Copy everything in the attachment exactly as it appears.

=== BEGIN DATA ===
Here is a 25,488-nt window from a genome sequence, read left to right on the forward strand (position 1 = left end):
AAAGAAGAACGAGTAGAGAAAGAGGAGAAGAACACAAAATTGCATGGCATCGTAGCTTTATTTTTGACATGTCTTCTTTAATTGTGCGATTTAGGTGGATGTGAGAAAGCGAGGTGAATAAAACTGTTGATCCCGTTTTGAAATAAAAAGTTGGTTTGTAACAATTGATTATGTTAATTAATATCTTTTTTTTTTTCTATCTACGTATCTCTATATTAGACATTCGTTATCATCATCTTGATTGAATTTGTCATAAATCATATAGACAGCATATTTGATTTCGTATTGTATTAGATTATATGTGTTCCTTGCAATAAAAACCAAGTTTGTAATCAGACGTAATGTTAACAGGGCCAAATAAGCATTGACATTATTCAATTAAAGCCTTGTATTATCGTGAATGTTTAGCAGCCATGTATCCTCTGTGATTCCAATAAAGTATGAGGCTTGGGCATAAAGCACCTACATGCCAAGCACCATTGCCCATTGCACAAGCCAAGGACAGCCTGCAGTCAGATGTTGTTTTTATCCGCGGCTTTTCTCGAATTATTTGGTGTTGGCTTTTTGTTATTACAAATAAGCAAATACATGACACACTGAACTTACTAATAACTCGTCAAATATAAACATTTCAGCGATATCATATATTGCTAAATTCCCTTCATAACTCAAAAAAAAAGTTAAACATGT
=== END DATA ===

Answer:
Here is a 25,488-nt window from a genome sequence, read left to right on the forward strand (position 1 = left end):
AAAGAAGAACGAGTAGAGAAAGAGGAGAAGAACACAAAATTGCATGGCATCGTAGCTTTATTTTTGACATGTCTTCTTTAATTGTGCGATTTAGGTGGATGTGAGAAAGCGAGGTGAATAAAACTGTTGATCCCGTTTTGAAATAAAAAGTTGGTTTGTAACAATTGATTATGTTAATTAATATCTTTTTTTTTTTCTATCTACGTATCTCTATATTAGACATTCGTTATCATCATCTTGATTGAATTTGTCATAAATCATATAGACAGCATATTTGATTTCGTATTGTATTAGATTATATGTGTTCCTTGCAATAAAAACCAAGTTTGTAATCAGACGTAATGTTAACAGGGCCAAATAAGCATTGACATTATTCAATTAAAGCCTTGTATTATCGTGAATGTTTAGCAGCCATGTATCCTCTGTGATTCCAATAAAGTATGAGGCTTGGGCATAAAGCACCTACATGCCAAGCACCATTGCCCATTGCACAAGCCAAGGACAGCCTGCAGTCAGATGTTGTTTTTATCCGCGGCTTTTCTCGAATTATTTGGTGTTGGCTTTTTGTTATTACAAATAAGCAAATACATGACACACTGAACTTACTAATAACTCGTCAAATATAAACATTTCAGCGATATCATATATTGCTAAATTCCCTTCATAACTCAAAAAAAAAGTTAAACATGT